Due to the scarcity of dry land in this stretch between the lakes, and the presence of already established vacation space, almost all of the facility would have to be constructed over water—partially creating more artificial land space and partially by supporting floating parts of the structure—but this suits our purposes. While the construction of a facility on this scale almost entirely over an existing body of water is ambitious and will take several years, I believe this to be the most optimal site choice for this project.
Additionally, there is an annual ice fishing competition that regularly draws >10000 competitors on Hole-in-the-Day lake across the road, so placing the facility at this point along the highway and including something like an ice fishing-related exhibit could potentially capitalize on the popularity of that event.
The following are a series of floor plan sketches from several points throughout the design process. I iterated the design several times, incorporating feedback from my peers according to the 6-Step Design process
The following are a floor plan and exterior drawing of my design for an aquarium on Gull Lake. Within the floor plan and its legend there are elements that address every need I have outlined so far.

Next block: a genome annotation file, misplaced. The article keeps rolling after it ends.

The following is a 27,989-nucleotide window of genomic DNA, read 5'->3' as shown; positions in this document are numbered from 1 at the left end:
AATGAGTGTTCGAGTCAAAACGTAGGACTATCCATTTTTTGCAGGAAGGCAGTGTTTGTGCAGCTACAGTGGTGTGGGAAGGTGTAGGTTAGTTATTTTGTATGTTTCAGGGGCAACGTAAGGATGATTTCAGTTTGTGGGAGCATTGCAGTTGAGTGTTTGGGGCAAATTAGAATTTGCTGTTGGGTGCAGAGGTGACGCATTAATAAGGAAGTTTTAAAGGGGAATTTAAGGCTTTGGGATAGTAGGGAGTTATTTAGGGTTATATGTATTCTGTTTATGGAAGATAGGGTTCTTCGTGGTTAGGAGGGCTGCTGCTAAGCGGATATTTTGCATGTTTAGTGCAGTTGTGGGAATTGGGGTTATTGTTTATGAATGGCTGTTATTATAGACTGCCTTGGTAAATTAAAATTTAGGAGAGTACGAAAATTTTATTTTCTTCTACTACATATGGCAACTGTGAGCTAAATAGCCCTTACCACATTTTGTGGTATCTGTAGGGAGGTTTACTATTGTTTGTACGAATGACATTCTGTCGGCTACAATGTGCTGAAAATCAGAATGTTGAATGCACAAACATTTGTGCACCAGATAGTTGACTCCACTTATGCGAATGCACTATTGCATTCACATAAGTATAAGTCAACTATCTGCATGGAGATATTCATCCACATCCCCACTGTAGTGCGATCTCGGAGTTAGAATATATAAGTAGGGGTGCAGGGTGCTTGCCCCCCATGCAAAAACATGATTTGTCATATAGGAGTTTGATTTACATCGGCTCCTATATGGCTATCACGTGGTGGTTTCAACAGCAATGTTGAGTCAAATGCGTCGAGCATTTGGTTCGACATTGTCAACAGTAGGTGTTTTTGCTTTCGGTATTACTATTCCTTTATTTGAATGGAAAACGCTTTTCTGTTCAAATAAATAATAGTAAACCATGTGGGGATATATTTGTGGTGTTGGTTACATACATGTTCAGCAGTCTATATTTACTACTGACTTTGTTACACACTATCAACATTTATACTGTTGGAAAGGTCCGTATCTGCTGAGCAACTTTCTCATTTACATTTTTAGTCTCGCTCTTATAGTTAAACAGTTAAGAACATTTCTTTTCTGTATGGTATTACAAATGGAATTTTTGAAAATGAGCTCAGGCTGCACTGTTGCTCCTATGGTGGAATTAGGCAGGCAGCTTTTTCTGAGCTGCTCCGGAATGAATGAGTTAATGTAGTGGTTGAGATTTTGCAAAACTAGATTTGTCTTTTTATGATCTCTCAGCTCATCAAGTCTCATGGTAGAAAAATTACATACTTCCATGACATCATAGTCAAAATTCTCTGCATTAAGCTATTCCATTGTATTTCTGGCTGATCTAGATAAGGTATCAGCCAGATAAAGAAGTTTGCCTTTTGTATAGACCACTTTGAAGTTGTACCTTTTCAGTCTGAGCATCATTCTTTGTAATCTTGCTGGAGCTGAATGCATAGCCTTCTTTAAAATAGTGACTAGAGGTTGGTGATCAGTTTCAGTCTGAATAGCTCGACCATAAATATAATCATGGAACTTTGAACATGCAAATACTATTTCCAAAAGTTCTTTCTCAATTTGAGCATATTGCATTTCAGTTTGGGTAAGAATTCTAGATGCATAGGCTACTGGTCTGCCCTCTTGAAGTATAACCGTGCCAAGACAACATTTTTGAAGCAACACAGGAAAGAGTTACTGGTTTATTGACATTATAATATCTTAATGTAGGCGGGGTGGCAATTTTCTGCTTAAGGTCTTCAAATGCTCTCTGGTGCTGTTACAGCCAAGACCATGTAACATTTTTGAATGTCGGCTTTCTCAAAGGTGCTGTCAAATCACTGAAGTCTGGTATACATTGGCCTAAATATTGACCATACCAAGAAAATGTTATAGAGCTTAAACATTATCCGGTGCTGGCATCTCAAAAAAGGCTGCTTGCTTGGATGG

320ft across from left to right eating areas; everything is to scale. Upon being dropped off or parking, the users’ circulation through the building would likely be generally circular going clockwise such that they begin and end the experience at the shore (since there is no possible exit otherwise, and a long boring walk backwards would be less than ideal), where we would also construct a place for parking. The left and right “wings” of the building would contain different exhibits and almost be considered different experiences, such that even if the entry point is the far dock, a visitor can choose to experience one or two “semicircles” of exhibits and pass by dining and end up in a suitable ending location with a gift shop and the opportunity to continue the experience with an outdoor excursion.
Please respond to the following questions in the comments below, and think about how your community may be able to educate people about similar environmental issues.
- What topics relating to freshwater species and/or environmental health do you think would be important for an attraction like this to bring attention to?
- In what ways do you think the design of this facility could better promote Life Under Water, Sustainable Consumption and Production, and Climate Action?
- In what ways does this design succeed in promoting Life Under Water, Sustainable Consumption and Production, and Climate Action?
- What places in your community have been effective in spreading awareness and an environmental message, and why do you think they were so effective?
- How memorable do you think a visit to this aquarium would be? What makes an experience memorable for you?